by Patricia Fry
You hear more and more about writers’ conferences these days. They’re advertised at the websites you visit and in the newsletters you read. Members of your writers’ group talk about those they’ve attended. But you’ve never quite talked yourself into signing up. Or maybe you have attended a conference and came away less than satisfied.
What’s the point of a writers’ conference, anyway? How can you benefit from enrolling in a weekend event? The fact is, it depends. It depends on the type of conference you choose to attend, your needs and expectation and your level of participation.
There are basically two types of writers’ conferences.
1. There’s the author-friendly conference with seminars and workshops designed to teach hopeful and newbie authors how to find and work with a publisher or agent and how to market their books. This conference might also have sessions for freelance writers. And many of them feature face-to-face meetings with publishers and/or agents.
2. There are writers’ conferences and retreats focusing mainly on the craft of writing. Some of them last for a week or more and provide writers some quiet time in which to write. These programs often feature workshops and other presentations by well-known authors.
Some conferences specialize by offering workshops only within the fiction realm or non-fiction, children’s, spiritual/inspirational, science fiction or romance, for example.
Conferences and retreats cost anywhere from $50 (for a local evening event) on up to a few thousand dollars for a week-long retreat at a resort. Most typically, a two to seven-day conference (not including travel or hotel expenses), will cost between $150 and $850.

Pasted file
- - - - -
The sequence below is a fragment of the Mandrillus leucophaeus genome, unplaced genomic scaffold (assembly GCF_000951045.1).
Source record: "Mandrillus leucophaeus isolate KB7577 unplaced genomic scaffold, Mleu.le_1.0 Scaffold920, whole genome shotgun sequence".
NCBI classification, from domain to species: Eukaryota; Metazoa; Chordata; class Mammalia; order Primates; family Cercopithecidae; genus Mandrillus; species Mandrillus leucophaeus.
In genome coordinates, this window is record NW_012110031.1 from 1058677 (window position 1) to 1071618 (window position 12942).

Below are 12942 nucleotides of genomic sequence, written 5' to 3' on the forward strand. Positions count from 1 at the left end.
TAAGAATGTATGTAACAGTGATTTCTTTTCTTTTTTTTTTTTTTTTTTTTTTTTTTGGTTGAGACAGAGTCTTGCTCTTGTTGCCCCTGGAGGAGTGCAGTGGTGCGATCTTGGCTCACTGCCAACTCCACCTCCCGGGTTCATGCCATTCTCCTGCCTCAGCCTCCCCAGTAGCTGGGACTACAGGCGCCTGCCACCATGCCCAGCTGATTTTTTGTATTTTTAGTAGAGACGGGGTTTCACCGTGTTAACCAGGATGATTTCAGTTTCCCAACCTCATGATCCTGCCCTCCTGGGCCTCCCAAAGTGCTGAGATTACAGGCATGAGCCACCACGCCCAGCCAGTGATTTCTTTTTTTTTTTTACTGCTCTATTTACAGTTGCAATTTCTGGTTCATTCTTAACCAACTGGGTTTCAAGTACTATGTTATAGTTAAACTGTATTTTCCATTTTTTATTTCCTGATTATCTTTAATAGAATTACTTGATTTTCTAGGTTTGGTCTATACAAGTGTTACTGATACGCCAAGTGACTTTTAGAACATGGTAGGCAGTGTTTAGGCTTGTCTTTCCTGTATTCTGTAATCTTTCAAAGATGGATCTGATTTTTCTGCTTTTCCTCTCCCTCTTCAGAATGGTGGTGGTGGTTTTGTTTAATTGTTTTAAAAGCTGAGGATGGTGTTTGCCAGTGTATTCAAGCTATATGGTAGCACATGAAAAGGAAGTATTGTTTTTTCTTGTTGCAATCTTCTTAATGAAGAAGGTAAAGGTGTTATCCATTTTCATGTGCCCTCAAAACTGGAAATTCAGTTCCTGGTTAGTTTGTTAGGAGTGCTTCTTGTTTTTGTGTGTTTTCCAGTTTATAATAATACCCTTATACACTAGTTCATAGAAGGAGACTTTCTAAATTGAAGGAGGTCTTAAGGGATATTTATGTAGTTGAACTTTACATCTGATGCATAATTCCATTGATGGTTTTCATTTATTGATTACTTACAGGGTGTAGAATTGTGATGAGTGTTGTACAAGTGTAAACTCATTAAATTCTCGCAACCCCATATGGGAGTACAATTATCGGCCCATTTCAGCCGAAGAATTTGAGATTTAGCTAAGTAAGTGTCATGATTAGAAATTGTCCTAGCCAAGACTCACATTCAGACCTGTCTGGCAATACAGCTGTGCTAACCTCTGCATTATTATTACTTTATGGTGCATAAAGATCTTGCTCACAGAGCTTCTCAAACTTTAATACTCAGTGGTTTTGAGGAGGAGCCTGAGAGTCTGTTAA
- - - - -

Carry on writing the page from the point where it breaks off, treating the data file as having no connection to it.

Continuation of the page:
How to Get the Most for Your Conference Buck
Another major aspect of most writers’ conferences is the opportunity to sit in on numerous workshops presented by experts and other professionals within the industry. I frequently travel to writers’ conferences and speak or teach on topics such as how to write a more successful book proposal, self-publishing, how to become a freelance article-writer, how to prepare yourself to become a published author, book promotion and so forth. Some conferences provide courses on fleshing out your characters, writing effectively in first-person, how to organize the how-to book and memoir-writing, for example.
What makes for a successful writers’ conference? YOU!! Here are my tips for conference success:
• Choose the right conference for your particular needs.
• Select the workshops you will likely benefit from most.
• Participate fully with an open mind.
• Show up to all workshops and other presentations alert and on time.
• Open your mind even to concepts that might seem a little uncomfortable at first.
• Take notes.
• Follow up with questions during networking sessions and/or contact presenters via email, if they invite you to do so. (I always issue this invitation. I want to make sure that my students have all of their questions satisfied.)
Whether you’re about to enroll in your first writers’ conference or your 101st, use this guide and your conference experience will be successful.
Patricia Fry is the Executive Director of SPAWN (Small Publishers, Artists and Writers Network) www.spawn.org and the author of 35 books. See her most recent books in the left column of this page.